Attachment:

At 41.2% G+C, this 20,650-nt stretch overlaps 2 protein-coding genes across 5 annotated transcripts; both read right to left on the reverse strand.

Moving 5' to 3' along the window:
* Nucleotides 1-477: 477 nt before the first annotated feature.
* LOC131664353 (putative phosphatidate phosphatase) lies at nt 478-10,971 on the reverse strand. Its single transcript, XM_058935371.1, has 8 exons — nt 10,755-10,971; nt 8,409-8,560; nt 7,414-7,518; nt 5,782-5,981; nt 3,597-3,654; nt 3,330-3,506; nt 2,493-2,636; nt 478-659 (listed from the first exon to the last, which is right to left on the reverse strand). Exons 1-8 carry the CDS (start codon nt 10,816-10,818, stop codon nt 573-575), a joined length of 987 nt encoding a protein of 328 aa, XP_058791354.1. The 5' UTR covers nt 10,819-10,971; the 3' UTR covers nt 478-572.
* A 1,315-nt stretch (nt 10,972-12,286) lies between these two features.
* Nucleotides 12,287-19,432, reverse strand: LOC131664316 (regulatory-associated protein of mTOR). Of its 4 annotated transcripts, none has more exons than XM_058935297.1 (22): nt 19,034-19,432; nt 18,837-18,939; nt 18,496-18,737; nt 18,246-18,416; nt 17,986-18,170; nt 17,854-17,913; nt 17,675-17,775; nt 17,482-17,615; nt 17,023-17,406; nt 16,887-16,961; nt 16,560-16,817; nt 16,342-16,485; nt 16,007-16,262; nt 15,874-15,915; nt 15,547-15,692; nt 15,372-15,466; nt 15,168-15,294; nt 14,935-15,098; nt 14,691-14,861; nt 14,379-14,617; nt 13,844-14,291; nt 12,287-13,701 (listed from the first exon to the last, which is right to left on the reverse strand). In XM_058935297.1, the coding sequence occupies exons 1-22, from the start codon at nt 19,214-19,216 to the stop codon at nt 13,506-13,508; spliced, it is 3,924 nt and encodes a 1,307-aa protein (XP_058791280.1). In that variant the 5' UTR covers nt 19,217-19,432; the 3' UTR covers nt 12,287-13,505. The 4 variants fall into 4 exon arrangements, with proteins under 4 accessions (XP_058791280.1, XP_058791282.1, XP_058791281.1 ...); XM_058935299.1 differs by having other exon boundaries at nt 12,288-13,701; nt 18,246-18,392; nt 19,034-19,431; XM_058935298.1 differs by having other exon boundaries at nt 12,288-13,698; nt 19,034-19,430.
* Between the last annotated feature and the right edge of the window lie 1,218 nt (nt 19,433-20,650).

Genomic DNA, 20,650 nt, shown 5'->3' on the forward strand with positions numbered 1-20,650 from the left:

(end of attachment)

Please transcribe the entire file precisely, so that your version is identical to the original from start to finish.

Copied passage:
At 41.2% G+C, this 20,650-nt stretch overlaps 2 protein-coding genes across 5 annotated transcripts; both read right to left on the reverse strand.

Moving 5' to 3' along the window:
* Nucleotides 1-477: 477 nt before the first annotated feature.
* LOC131664353 (putative phosphatidate phosphatase) lies at nt 478-10,971 on the reverse strand. Its single transcript, XM_058935371.1, has 8 exons — nt 10,755-10,971; nt 8,409-8,560; nt 7,414-7,518; nt 5,782-5,981; nt 3,597-3,654; nt 3,330-3,506; nt 2,493-2,636; nt 478-659 (listed from the first exon to the last, which is right to left on the reverse strand). Exons 1-8 carry the CDS (start codon nt 10,816-10,818, stop codon nt 573-575), a joined length of 987 nt encoding a protein of 328 aa, XP_058791354.1. The 5' UTR covers nt 10,819-10,971; the 3' UTR covers nt 478-572.
* A 1,315-nt stretch (nt 10,972-12,286) lies between these two features.
* Nucleotides 12,287-19,432, reverse strand: LOC131664316 (regulatory-associated protein of mTOR). Of its 4 annotated transcripts, none has more exons than XM_058935297.1 (22): nt 19,034-19,432; nt 18,837-18,939; nt 18,496-18,737; nt 18,246-18,416; nt 17,986-18,170; nt 17,854-17,913; nt 17,675-17,775; nt 17,482-17,615; nt 17,023-17,406; nt 16,887-16,961; nt 16,560-16,817; nt 16,342-16,485; nt 16,007-16,262; nt 15,874-15,915; nt 15,547-15,692; nt 15,372-15,466; nt 15,168-15,294; nt 14,935-15,098; nt 14,691-14,861; nt 14,379-14,617; nt 13,844-14,291; nt 12,287-13,701 (listed from the first exon to the last, which is right to left on the reverse strand). In XM_058935297.1, the coding sequence occupies exons 1-22, from the start codon at nt 19,214-19,216 to the stop codon at nt 13,506-13,508; spliced, it is 3,924 nt and encodes a 1,307-aa protein (XP_058791280.1). In that variant the 5' UTR covers nt 19,217-19,432; the 3' UTR covers nt 12,287-13,505. The 4 variants fall into 4 exon arrangements, with proteins under 4 accessions (XP_058791280.1, XP_058791282.1, XP_058791281.1 ...); XM_058935299.1 differs by having other exon boundaries at nt 12,288-13,701; nt 18,246-18,392; nt 19,034-19,431; XM_058935298.1 differs by having other exon boundaries at nt 12,288-13,698; nt 19,034-19,430.
* Between the last annotated feature and the right edge of the window lie 1,218 nt (nt 19,433-20,650).

Genomic DNA, 20,650 nt, shown 5'->3' on the forward strand with positions numbered 1-20,650 from the left: